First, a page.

I was hooked. I had noticed some news about the World Hickory Open, held the week before at Kilspindie golf course in nearby Aberlady. I found the Society of Hickory Golfers website (https://www.hickorygolfers.com/) and discovered that there are hickory aficionados not only in Scotland and the US but in Switzerland and France, the two places where we live.

I’ve always been a competitive player, but have not entered a tournament since moving to Europe five years ago. Hickory, to me, seems an opportunity to satisfy my competitive urge while reveling in my passion for golf history and travel.

I’m now searching for a set of clubs and any events I can reasonably get to. Hope to see some of you soon.

Thursday, February 15, 2018

One of Those Days - A Dueling Blog

I managed to make a mess of a simple day trip today.

We'd been talking about riding Le Petit Jaune (http://www.tourisme-pyreneesorientales.com/fr/0/0/1/2283/actualites/d/0/train-jaune-en-hiver-saison-2017-2018) -- the Little Yellow Train -- to get a view of the Pyrenees Mountains in winter ... and give Sherlock his first snow experience.

We never got on the train. And Sherlock threw up. Twice. Once each on the inside of the two car doors.

It would have helped if I could read a train timetable. Or a Google Map.

First, I thought it would take us about two hours to drive from Argèles sur Mer to Villefranche-de-Conflent, from whence the train departs. Apparently I had Google Maps set to public transport, not driving. So it wasn't really necessary to get up at 5 am to catch the 830 train. We arrived at the station at 7. But managed to salvage the 90 spare minutes by wandering into the thousand-year-old city (http://www.francethisway.com/places/villefranchedeconflent.php) to find a boulangerie for a fresh pain au chocolate.

That was after the first vomit comet.

Back to the station, sit in the car for awhile, then head into the ticket office when a tourism bus pulled up at 8:15. No one exited the bus; maybe they were keeping warm. Bought two tickets, aller et retour, to Fort Romeu (https://en.france-montagnes.com/resort/font-romeu). We didn't want to take the train to the end of the line, Latour-de-Carol (https://www.france-voyage.com/cities-towns/latour-de-carol-26236.htm) because friends told us there's not much there and it's a hike from the gare to the village. We also did not want to spend the whole day riding the train up and back -- it was our plan to get off at Fort Romeu, maybe grab a quick bite to eat, then catch an 11-something train back down to Villefranche.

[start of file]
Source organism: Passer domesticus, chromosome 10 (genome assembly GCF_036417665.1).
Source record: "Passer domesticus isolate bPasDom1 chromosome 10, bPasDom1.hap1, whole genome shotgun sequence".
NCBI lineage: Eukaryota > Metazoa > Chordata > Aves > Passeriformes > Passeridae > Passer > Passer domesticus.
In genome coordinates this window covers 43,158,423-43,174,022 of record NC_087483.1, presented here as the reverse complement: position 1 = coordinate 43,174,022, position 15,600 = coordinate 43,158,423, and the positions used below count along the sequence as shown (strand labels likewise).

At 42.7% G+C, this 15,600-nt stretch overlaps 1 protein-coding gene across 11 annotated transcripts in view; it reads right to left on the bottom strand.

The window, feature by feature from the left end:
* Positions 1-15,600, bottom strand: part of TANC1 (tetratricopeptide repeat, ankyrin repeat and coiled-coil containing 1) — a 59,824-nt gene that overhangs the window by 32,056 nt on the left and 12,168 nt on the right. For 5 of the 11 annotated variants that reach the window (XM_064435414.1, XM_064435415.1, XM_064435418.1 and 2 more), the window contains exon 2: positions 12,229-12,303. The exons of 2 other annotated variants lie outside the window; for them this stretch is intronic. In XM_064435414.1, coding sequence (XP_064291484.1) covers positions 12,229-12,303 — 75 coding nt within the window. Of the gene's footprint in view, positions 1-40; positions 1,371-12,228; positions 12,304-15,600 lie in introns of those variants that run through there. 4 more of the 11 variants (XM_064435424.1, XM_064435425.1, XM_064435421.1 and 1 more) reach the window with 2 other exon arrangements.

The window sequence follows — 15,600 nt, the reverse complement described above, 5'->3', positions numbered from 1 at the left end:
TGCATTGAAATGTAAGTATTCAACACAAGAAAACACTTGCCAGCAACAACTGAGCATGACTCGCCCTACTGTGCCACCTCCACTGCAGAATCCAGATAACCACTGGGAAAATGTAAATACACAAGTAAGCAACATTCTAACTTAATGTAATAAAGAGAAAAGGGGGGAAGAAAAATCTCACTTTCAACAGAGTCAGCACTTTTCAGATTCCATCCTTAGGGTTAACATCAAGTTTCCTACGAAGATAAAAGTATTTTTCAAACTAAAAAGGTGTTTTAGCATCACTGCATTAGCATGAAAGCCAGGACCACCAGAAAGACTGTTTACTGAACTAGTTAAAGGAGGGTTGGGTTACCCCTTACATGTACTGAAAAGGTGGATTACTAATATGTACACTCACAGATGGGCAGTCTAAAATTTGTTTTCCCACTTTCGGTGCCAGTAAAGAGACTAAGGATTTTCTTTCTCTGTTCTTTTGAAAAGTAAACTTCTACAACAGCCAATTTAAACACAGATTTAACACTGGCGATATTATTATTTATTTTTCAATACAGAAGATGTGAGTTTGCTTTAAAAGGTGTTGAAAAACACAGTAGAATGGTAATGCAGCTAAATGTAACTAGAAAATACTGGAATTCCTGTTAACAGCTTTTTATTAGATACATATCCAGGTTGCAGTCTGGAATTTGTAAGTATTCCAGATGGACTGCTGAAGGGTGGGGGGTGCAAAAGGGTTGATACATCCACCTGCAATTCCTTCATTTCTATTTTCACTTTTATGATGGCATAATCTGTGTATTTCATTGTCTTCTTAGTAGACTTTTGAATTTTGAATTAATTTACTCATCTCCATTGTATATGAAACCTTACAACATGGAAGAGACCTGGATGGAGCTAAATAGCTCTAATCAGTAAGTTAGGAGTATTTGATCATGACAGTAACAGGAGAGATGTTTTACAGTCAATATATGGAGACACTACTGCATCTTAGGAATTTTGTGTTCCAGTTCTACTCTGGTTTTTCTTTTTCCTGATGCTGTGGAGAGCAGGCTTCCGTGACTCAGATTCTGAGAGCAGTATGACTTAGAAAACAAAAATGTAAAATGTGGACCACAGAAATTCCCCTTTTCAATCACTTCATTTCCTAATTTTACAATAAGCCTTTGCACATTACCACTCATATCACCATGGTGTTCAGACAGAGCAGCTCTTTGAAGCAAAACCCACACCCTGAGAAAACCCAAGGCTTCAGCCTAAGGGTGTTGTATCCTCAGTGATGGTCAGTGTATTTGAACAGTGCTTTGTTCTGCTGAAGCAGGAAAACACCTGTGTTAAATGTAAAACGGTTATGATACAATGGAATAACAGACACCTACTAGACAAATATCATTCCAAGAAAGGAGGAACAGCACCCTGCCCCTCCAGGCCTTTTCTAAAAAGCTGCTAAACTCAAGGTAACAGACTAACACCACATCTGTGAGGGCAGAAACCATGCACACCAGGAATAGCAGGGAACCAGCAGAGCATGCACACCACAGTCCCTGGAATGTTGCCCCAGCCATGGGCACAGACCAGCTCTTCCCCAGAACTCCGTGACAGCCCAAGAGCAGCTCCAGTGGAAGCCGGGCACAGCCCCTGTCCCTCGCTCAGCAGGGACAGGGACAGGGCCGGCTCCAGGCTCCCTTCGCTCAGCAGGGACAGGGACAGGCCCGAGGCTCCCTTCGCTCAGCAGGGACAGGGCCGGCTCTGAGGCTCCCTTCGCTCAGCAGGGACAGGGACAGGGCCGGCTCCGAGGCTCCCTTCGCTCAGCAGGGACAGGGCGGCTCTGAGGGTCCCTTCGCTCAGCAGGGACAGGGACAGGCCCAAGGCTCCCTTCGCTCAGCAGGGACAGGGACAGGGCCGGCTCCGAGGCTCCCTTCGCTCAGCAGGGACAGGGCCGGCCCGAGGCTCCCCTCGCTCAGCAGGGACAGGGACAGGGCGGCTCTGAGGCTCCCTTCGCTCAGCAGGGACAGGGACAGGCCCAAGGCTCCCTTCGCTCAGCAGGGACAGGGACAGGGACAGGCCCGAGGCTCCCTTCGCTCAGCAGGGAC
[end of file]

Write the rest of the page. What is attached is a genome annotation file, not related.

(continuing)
Ticket and dog in hand, we went across to the dernier platform to await the train, which was parked on a siding about 100 metres away. A couple of railroad workers passed us as we waited. No other passengers joined us in the queue. The tourist bus departed the station. 830 came, and no movement of the train. Well, we know the French trains are not as on time as the Swiss.

After waiting a few more minutes, something seemed amiss. And the dog was getting cold. So back into the station to inquire. Apparently the train's first departure was not until 930. Another hour of waiting. But worse, once we got to Fort Romeu, the return train did not leave until almost 4 pm, arriving back around 6 in the evening.  And, no, the tickets were not refundable.